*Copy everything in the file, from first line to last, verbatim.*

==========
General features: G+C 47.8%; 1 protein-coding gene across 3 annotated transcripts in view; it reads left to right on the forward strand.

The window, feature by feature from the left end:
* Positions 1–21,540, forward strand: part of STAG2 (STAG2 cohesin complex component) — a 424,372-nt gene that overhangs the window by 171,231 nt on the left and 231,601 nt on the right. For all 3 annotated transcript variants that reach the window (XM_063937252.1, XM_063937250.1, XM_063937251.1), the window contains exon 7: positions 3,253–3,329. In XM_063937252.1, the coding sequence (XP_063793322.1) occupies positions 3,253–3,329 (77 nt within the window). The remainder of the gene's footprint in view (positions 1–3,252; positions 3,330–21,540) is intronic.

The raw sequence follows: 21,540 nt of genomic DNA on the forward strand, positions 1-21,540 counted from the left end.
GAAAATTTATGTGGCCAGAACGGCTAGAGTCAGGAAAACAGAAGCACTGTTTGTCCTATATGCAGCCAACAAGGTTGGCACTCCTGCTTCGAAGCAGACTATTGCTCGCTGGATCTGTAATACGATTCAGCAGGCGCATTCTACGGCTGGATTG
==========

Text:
General features: G+C 47.8%; 1 protein-coding gene across 3 annotated transcripts in view; it reads left to right on the forward strand.

The window, feature by feature from the left end:
* Positions 1–21,540, forward strand: part of STAG2 (STAG2 cohesin complex component) — a 424,372-nt gene that overhangs the window by 171,231 nt on the left and 231,601 nt on the right. For all 3 annotated transcript variants that reach the window (XM_063937252.1, XM_063937250.1, XM_063937251.1), the window contains exon 7: positions 3,253–3,329. In XM_063937252.1, the coding sequence (XP_063793322.1) occupies positions 3,253–3,329 (77 nt within the window). The remainder of the gene's footprint in view (positions 1–3,252; positions 3,330–21,540) is intronic.

The raw sequence follows: 21,540 nt of genomic DNA on the forward strand, positions 1-21,540 counted from the left end.
GAAAATTTATGTGGCCAGAACGGCTAGAGTCAGGAAAACAGAAGCACTGTTTGTCCTATATGCAGCCAACAAGGTTGGCACTCCTGCTTCGAAGCAGACTATTGCTCGCTGGATCTGTAATACGATTCAGCAGGCGCATTCTACGGCTGGATTG